A wave of cooperation recently swept across the Canadian wireless industry, with the country’s top carriers agreeing to share some of their networks and to enable easier flow of short messaging services across their collective airwaves. Whether these announcements are part of a developing “burry-the-hatchet” trend, or whether they are two coincidental concords is yet to be determined, however.
On Oct. 17, Bell Mobility, Telus Mobility and Aliant Telecom Wireless announced that they would be sharing each others’ code division multiple access (CDMA) networks. The agreement allows each player to move into the others’ territory without having to build out new CDMA infrastructure. Western telecom power Telus can now flood into Ontario and Quebec, areas it has long coveted, and Bell can similarly roll out services in Western Canada.
With its superior speeds, the CDMA protocol is especially important to the companies’ increasingly intense desire to get third-generation (3G) wireless services out to their customers. The agreement will also allow the carriers to extend their reach into notoriously underserved rural regions.
Mark Quigley, telecom analyst with Kanata, Ont.-based The Yankee Group in Canada, said the agreement will make “a tremendous amount of difference” for the carriers.
“It will mean that they won’t have to spend as much money rolling network out in each others’ territory, so they can concentrate more on the product and service development end, which is going to be important,” he said.
On Nov. 6 at the Communications 2001 trade show in Toronto, Rogers AT&T Wireless, Bell Mobility, Telus Mobility and Microcell Connexions Inc. announced that customers using any of the four carriers’ short messaging services (SMS) would now be able to send those messages seamlessly across all four networks. The services were previously proprietary, meaning that a Telus subscriber, for instance, could only send short messages to another Telus subscriber. They were out of luck if they wanted to send one to a Bell customer.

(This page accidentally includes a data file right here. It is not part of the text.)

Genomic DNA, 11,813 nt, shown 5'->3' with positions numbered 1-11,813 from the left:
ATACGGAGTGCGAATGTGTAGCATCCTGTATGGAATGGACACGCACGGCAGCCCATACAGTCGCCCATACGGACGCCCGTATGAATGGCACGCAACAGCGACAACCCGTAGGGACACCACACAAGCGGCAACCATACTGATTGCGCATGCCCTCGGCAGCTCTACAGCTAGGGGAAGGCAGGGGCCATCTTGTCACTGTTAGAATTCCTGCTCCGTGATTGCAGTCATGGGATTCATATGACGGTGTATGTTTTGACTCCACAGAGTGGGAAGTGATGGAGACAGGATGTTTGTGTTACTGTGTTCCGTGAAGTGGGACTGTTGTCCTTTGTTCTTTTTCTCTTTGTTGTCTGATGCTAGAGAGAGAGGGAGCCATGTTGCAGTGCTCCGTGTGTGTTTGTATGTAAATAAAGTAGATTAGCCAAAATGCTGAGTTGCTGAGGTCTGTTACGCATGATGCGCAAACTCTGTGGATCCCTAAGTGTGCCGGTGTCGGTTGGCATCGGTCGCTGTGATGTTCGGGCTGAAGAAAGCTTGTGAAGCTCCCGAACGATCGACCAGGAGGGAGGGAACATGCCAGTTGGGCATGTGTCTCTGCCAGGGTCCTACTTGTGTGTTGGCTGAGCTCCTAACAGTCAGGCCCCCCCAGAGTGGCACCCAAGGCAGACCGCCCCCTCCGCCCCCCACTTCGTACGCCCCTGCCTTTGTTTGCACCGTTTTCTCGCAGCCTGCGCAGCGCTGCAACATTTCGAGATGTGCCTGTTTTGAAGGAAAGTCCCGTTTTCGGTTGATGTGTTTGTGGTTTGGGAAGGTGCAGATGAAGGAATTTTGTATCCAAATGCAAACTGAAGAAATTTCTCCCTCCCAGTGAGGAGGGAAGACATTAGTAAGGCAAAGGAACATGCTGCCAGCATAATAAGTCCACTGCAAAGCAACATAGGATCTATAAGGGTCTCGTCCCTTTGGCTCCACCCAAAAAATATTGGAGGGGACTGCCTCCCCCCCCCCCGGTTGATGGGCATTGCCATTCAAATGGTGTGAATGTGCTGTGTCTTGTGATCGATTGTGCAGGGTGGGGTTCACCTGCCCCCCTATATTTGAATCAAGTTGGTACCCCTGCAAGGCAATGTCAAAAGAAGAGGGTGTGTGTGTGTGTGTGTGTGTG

George Cope, president and CEO of Telus Mobility, said the SMS agreement will open up communication amongst business partners who might not be on the same network.
“Now, because it’s inter-carrier, if you have other partnerships where that company’s not necessarily on Telus, now you can go across the enterprise,” he said.
Quigley, however, said the announcement is more about getting consumers used to looking at their phone in a new way than in enabling smoother enterprise communication.
“We haven’t seen a whole lot of penetration in terms of enterprises to use [SMS] to keep in touch with customers, etc.,” he said.
What could be more important to businesses in the long run is the cooperative air amongst the carriers that both announcements have helped to define. It’s a trend that we could see continue in the months ahead, according to Iain Angus, telecom consultant for Angus Telemanagement in Ajax, Ont.
“If you look worldwide, we are seeing a lot of talk, at least, about sharing the cost of building infrastructure that there’s a lot of wireless infrastructure that could be in common and especially when they use the same technology, as is the case between Bell and Telus (with the CDMA agreement) – they’re both CDMA and that makes it much, much easier to share resources.”
Angus also pointed out that Canada’s wireless carriers have a history of being able to cooperate, most notably in their sharing of transmitting towers in many parts of the country. Also, the economic realities that each carrier faces points towards cooperation making a lot of sense, Angus added.
“They’re confronted with significant marketplace issues, and those press them (to) reduce capital costs, because going out and raising millions of dollars to build out into rural and remote areas is difficult in today’s economic environment.”
If this atmosphere of agreement continues, just how far might it go? Can customers expect to see any form of consolidation in the wireless industry?
“In some respects we’ve seen consolidation already because Telus/Clearnet and BCE/Bell Canada own 54 per cent of Aliant in Eastern Canada. They also have an agreement with MTS in Manitoba,” said Quigley.
And while he said any potential mergers are certainly not to be expected in the near future, Quigley did say that some synergies are plain to see – such as those between Rogers and Microcell, two companies that do not share the same competitive dynamics.
“While they compete on the wireless front, they don’t compete in other areas of the telecom world, so perhaps there would be some synergies there,” he said. “Rogers has its cable assets, and its high-speed Internet. Microcell has made some inroads on the high-speed side with Inukshuk, but there hasn’t been a whole lot there yet, so I would think from that, it makes those kinds of alignments perhaps a little easier to rationalize.”
For now, however, it’s competition, not cooperation, that rules the day, according to Telus’s Cope.
“We make our living on the idea of how we’re going to beat each other up, not how we’re going to work together.”